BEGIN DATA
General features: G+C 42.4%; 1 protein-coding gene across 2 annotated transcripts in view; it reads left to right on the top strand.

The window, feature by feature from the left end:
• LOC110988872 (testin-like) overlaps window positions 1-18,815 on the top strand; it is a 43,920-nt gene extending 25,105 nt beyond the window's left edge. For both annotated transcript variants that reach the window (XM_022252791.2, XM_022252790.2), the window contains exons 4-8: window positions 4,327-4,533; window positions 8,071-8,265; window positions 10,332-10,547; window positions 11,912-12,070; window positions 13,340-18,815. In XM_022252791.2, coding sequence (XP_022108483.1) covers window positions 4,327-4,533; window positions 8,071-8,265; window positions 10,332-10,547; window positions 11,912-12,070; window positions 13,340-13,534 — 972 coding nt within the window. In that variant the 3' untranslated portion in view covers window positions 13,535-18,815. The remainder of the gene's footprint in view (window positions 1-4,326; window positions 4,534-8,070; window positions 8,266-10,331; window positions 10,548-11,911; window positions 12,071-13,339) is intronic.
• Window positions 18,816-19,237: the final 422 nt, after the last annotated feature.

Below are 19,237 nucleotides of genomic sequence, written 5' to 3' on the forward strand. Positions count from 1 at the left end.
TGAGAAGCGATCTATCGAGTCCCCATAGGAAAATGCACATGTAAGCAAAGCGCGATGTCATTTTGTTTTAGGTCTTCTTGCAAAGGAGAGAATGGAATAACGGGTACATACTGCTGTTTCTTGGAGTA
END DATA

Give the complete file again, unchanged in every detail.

General features: G+C 42.4%; 1 protein-coding gene across 2 annotated transcripts in view; it reads left to right on the top strand.

The window, feature by feature from the left end:
• LOC110988872 (testin-like) overlaps window positions 1-18,815 on the top strand; it is a 43,920-nt gene extending 25,105 nt beyond the window's left edge. For both annotated transcript variants that reach the window (XM_022252791.2, XM_022252790.2), the window contains exons 4-8: window positions 4,327-4,533; window positions 8,071-8,265; window positions 10,332-10,547; window positions 11,912-12,070; window positions 13,340-18,815. In XM_022252791.2, coding sequence (XP_022108483.1) covers window positions 4,327-4,533; window positions 8,071-8,265; window positions 10,332-10,547; window positions 11,912-12,070; window positions 13,340-13,534 — 972 coding nt within the window. In that variant the 3' untranslated portion in view covers window positions 13,535-18,815. The remainder of the gene's footprint in view (window positions 1-4,326; window positions 4,534-8,070; window positions 8,266-10,331; window positions 10,548-11,911; window positions 12,071-13,339) is intronic.
• Window positions 18,816-19,237: the final 422 nt, after the last annotated feature.

Below are 19,237 nucleotides of genomic sequence, written 5' to 3' on the forward strand. Positions count from 1 at the left end.
TGAGAAGCGATCTATCGAGTCCCCATAGGAAAATGCACATGTAAGCAAAGCGCGATGTCATTTTGTTTTAGGTCTTCTTGCAAAGGAGAGAATGGAATAACGGGTACATACTGCTGTTTCTTGGAGTA